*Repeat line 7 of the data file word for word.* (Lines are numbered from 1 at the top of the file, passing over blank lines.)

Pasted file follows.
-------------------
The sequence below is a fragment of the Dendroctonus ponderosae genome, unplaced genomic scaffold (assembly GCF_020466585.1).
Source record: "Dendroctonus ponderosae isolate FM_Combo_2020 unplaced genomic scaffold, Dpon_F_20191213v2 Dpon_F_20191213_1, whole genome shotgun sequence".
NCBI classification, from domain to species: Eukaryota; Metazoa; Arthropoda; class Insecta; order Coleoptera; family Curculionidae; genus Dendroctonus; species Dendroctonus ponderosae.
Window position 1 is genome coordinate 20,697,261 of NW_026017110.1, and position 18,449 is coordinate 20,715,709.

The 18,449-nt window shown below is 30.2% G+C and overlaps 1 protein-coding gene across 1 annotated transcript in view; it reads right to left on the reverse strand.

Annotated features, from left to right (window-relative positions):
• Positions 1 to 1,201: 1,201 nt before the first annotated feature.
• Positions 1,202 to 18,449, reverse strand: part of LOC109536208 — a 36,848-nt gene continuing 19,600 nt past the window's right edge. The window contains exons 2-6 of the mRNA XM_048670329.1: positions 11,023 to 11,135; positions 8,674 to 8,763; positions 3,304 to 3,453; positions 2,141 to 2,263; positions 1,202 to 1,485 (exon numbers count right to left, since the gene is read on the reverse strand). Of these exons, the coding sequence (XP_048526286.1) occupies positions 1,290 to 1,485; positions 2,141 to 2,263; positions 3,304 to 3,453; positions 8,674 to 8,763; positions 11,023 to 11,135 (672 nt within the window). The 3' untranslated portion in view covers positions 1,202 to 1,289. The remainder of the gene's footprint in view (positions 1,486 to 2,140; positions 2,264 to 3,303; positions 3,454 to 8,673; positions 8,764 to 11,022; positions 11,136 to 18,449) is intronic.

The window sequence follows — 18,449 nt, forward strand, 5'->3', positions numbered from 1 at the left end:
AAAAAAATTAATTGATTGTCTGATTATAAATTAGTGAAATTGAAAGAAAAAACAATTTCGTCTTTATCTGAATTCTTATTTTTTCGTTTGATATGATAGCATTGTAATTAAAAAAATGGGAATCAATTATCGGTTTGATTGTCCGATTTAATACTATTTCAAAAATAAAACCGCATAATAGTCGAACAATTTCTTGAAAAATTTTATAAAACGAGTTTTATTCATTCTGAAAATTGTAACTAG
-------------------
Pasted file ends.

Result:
• Positions 1 to 1,201: 1,201 nt before the first annotated feature.